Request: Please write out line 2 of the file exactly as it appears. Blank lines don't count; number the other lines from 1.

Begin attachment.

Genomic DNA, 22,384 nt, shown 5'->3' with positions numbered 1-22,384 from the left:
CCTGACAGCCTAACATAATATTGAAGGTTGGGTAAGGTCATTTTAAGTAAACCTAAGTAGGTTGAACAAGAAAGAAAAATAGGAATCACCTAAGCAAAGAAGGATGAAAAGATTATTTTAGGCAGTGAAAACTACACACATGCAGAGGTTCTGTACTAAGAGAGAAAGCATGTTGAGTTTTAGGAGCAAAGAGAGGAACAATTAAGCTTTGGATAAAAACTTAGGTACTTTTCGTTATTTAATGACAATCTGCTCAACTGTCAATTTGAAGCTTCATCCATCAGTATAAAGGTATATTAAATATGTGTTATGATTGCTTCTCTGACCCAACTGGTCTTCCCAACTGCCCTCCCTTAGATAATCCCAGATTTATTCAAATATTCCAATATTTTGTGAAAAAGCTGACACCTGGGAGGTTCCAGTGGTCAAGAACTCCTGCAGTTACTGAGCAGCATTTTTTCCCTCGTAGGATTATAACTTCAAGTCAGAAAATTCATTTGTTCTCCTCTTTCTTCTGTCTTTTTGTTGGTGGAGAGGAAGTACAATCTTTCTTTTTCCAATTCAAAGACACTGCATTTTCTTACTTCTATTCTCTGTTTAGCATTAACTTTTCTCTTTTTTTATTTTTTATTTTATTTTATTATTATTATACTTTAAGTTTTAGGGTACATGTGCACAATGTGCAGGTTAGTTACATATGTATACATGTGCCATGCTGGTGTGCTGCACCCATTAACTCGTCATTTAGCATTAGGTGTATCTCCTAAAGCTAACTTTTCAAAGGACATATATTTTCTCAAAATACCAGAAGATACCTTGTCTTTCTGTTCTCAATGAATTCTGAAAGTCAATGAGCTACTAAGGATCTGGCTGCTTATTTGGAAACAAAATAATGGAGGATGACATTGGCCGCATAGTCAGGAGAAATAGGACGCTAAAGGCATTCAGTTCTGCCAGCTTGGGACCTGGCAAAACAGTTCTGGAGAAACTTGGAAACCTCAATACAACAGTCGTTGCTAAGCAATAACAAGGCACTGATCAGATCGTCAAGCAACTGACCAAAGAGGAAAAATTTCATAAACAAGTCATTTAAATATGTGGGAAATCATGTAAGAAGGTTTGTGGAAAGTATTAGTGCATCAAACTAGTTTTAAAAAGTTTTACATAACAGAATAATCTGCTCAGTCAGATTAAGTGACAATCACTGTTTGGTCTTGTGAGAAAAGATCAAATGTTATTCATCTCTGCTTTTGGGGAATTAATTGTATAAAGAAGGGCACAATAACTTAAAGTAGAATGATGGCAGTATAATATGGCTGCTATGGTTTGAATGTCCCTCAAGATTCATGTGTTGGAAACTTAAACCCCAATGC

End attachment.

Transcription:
CCTGACAGCCTAACATAATATTGAAGGTTGGGTAAGGTCATTTTAAGTAAACCTAAGTAGGTTGAACAAGAAAGAAAAATAGGAATCACCTAAGCAAAGAAGGATGAAAAGATTATTTTAGGCAGTGAAAACTACACACATGCAGAGGTTCTGTACTAAGAGAGAAAGCATGTTGAGTTTTAGGAGCAAAGAGAGGAACAATTAAGCTTTGGATAAAAACTTAGGTACTTTTCGTTATTTAATGACAATCTGCTCAACTGTCAATTTGAAGCTTCATCCATCAGTATAAAGGTATATTAAATATGTGTTATGATTGCTTCTCTGACCCAACTGGTCTTCCCAACTGCCCTCCCTTAGATAATCCCAGATTTATTCAAATATTCCAATATTTTGTGAAAAAGCTGACACCTGGGAGGTTCCAGTGGTCAAGAACTCCTGCAGTTACTGAGCAGCATTTTTTCCCTCGTAGGATTATAACTTCAAGTCAGAAAATTCATTTGTTCTCCTCTTTCTTCTGTCTTTTTGTTGGTGGAGAGGAAGTACAATCTTTCTTTTTCCAATTCAAAGACACTGCATTTTCTTACTTCTATTCTCTGTTTAGCATTAACTTTTCTCTTTTTTTATTTTTTATTTTATTTTATTATTATTATACTTTAAGTTTTAGGGTACATGTGCACAATGTGCAGGTTAGTTACATATGTATACATGTGCCATGCTGGTGTGCTGCACCCATTAACTCGTCATTTAGCATTAGGTGTATCTCCTAAAGCTAACTTTTCAAAGGACATATATTTTCTCAAAATACCAGAAGATACCTTGTCTTTCTGTTCTCAATGAATTCTGAAAGTCAATGAGCTACTAAGGATCTGGCTGCTTATTTGGAAACAAAATAATGGAGGATGACATTGGCCGCATAGTCAGGAGAAATAGGACGCTAAAGGCATTCAGTTCTGCCAGCTTGGGACCTGGCAAAACAGTTCTGGAGAAACTTGGAAACCTCAATACAACAGTCGTTGCTAAGCAATAACAAGGCACTGATCAGATCGTCAAGCAACTGACCAAAGAGGAAAAATTTCATAAACAAGTCATTTAAATATGTGGGAAATCATGTAAGAAGGTTTGTGGAAAGTATTAGTGCATCAAACTAGTTTTAAAAAGTTTTACATAACAGAATAATCTGCTCAGTCAGATTAAGTGACAATCACTGTTTGGTCTTGTGAGAAAAGATCAAATGTTATTCATCTCTGCTTTTGGGGAATTAATTGTATAAAGAAGGGCACAATAACTTAAAGTAGAATGATGGCAGTATAATATGGCTGCTATGGTTTGAATGTCCCTCAAGATTCATGTGTTGGAAACTTAAACCCCAATGC